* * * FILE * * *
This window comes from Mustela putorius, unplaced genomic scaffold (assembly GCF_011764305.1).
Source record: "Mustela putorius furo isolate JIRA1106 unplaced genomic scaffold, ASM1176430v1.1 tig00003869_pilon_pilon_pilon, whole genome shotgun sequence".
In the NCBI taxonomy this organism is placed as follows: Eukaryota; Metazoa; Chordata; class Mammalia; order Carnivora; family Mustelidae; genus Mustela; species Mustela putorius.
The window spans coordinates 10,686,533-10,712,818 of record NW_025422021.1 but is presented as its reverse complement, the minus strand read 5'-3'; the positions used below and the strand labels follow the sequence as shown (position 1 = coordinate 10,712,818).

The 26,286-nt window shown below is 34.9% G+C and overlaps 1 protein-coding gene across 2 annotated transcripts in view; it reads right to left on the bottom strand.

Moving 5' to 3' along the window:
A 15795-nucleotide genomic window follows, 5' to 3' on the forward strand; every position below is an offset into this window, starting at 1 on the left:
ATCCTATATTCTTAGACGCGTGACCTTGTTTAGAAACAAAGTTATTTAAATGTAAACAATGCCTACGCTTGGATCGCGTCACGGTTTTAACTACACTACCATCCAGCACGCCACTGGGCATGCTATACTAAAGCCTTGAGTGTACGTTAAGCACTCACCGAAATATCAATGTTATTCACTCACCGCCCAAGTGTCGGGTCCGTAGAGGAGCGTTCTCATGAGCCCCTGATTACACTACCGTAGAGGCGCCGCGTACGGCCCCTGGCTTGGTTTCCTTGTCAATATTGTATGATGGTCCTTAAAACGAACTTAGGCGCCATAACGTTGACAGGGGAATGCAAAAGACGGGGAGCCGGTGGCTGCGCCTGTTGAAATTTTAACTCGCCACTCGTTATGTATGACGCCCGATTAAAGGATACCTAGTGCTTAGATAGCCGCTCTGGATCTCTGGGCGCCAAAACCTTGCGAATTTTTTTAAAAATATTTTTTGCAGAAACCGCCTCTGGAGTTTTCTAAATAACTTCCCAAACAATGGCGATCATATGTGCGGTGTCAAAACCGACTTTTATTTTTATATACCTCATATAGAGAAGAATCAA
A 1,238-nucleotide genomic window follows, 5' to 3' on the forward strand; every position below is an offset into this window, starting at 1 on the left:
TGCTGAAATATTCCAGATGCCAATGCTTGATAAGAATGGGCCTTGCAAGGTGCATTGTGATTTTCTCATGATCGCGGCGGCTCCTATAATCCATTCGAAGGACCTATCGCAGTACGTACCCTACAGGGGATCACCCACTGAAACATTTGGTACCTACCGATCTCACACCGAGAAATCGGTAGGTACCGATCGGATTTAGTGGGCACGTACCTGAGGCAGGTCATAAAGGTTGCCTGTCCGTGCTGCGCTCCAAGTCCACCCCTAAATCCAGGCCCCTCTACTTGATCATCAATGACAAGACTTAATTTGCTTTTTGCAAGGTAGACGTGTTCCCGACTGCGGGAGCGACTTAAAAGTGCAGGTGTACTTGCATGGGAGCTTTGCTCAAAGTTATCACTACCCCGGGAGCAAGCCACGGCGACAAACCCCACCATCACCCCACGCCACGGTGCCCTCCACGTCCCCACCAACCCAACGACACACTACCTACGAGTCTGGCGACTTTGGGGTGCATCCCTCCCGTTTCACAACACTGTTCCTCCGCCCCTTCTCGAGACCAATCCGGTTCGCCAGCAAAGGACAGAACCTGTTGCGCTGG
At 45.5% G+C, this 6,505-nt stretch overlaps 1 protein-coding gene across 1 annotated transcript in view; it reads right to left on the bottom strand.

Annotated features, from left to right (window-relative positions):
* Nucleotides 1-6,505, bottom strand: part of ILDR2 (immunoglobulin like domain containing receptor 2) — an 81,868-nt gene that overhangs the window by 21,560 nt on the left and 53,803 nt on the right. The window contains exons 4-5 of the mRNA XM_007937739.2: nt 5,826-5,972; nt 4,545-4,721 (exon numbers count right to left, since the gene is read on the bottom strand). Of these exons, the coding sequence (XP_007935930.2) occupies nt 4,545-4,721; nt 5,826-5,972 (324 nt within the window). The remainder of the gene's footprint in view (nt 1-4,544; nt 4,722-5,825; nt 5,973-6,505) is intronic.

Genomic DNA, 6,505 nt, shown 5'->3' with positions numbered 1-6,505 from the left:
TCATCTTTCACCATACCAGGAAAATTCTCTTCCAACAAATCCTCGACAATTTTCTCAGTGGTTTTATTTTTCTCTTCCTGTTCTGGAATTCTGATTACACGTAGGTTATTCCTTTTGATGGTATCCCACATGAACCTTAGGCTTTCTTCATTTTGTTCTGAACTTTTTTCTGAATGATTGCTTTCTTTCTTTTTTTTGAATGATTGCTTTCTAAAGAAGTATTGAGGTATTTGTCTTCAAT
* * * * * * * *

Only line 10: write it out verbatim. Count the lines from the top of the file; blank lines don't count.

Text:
TGCTGAAATATTCCAGATGCCAATGCTTGATAAGAATGGGCCTTGCAAGGTGCATTGTGATTTTCTCATGATCGCGGCGGCTCCTATAATCCATTCGAAGGACCTATCGCAGTACGTACCCTACAGGGGATCACCCACTGAAACATTTGGTACCTACCGATCTCACACCGAGAAATCGGTAGGTACCGATCGGATTTAGTGGGCACGTACCTGAGGCAGGTCATAAAGGTTGCCTGTCCGTGCTGCGCTCCAAGTCCACCCCTAAATCCAGGCCCCTCTACTTGATCATCAATGACAAGACTTAATTTGCTTTTTGCAAGGTAGACGTGTTCCCGACTGCGGGAGCGACTTAAAAGTGCAGGTGTACTTGCATGGGAGCTTTGCTCAAAGTTATCACTACCCCGGGAGCAAGCCACGGCGACAAACCCCACCATCACCCCACGCCACGGTGCCCTCCACGTCCCCACCAACCCAACGACACACTACCTACGAGTCTGGCGACTTTGGGGTGCATCCCTCCCGTTTCACAACACTGTTCCTCCGCCCCTTCTCGAGACCAATCCGGTTCGCCAGCAAAGGACAGAACCTGTTGCGCTGG